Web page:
Indigenous: gorgeous gorges

Sheer, rocky escarpments that plunge into rivers – the drama and grandeur of the Geike and Windjana Gorges, a signature landscape in The Kimberley, are best witnessed on a ranger-guided river cruise. Easily explored from Broome, reach the gorges on an overnight four-wheel drive tour, stopping to marvel at some of the other significant sights, such as a 1500-year-old boab tree. Stay the night on the banks of the Fitzroy River and explore Tunnel Creek, a 750-kilometre cave system carved through the Napier Range, the next day. See: Kimberley Wild; 1300 73 88 70.

Getting there: Fly to Broome from Sydney and Perth. Indirect flights run from most cities outside of WA. Drivers head out on Derby Road and the unsealed Gibb River Road, or fly east to Kununurra. Flights from Darwin and Perth (three hours) also connect to Kununurra. A 4WD allows more freedom and flexibility to explore the Kimberley’s attractions.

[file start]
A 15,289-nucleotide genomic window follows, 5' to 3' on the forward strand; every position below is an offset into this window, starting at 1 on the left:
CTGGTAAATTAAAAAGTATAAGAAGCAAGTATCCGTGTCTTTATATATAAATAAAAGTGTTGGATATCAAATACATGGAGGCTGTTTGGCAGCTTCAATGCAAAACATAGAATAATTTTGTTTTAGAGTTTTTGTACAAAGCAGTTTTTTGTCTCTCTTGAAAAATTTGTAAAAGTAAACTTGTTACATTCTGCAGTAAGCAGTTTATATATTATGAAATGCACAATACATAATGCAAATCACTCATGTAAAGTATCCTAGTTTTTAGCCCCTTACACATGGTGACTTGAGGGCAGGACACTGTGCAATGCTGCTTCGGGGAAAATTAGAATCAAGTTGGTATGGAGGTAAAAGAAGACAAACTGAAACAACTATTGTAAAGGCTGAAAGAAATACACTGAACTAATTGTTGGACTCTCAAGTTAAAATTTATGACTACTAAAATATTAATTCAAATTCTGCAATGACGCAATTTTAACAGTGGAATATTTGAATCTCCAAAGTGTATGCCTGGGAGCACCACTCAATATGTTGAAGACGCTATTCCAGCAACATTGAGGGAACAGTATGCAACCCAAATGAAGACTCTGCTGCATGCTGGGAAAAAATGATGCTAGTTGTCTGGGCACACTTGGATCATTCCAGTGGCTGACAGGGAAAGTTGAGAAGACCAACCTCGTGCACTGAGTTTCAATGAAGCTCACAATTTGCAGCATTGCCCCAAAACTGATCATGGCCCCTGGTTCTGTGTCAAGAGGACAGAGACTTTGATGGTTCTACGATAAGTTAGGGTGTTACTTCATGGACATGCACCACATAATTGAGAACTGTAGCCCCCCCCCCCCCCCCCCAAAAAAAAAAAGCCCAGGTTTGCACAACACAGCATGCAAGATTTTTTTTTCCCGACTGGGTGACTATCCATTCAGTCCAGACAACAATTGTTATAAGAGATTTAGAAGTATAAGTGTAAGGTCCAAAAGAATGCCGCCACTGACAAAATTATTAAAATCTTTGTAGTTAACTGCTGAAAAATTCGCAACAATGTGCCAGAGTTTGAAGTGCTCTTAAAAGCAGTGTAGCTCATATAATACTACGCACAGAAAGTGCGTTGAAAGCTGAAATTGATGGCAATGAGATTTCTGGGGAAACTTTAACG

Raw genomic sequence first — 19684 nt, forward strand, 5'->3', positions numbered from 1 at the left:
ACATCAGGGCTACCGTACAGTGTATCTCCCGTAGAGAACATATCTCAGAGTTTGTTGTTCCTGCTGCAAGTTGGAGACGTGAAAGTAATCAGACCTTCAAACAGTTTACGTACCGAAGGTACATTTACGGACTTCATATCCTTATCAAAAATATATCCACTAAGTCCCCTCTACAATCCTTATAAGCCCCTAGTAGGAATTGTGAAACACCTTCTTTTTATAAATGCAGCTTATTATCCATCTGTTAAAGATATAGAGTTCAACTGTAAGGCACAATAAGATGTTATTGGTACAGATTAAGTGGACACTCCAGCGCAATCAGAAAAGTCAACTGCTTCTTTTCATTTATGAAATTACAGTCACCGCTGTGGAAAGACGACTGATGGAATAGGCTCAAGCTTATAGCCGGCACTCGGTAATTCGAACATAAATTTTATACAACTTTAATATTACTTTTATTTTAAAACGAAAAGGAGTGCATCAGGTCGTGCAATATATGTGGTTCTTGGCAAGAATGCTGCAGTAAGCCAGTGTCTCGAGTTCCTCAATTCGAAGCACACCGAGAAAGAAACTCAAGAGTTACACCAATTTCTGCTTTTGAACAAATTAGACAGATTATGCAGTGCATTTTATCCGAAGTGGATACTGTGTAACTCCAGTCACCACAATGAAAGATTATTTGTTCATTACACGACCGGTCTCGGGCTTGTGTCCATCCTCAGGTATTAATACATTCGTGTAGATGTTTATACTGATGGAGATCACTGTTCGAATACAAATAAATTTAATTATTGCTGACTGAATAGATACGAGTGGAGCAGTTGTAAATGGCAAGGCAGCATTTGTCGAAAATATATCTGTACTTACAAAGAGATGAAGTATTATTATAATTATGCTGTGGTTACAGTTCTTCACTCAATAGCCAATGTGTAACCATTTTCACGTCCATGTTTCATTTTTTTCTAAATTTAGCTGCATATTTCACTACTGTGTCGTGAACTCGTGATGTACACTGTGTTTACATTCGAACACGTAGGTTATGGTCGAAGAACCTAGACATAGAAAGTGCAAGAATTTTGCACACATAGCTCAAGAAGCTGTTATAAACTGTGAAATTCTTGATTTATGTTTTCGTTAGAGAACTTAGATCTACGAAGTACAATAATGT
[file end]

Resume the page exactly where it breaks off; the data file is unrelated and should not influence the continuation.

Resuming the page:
Eating there: It might be a far-flung corner of the country, but the culinary offerings are rich, particularly on luxury cruises. The region is flush with seafood – barramundi, oysters, prawns and mud crab are highlights. Kununurra has roadhouses, patisseries and riverside restaurants.
Staying there: There’s a variety of accommodation from safari eco-tents, comfortable lodge rooms, caravan and camp-sites to luxury retreats in remote destinations. Cruises range from five-star (with their own helipad) to more modest, intimate vessels.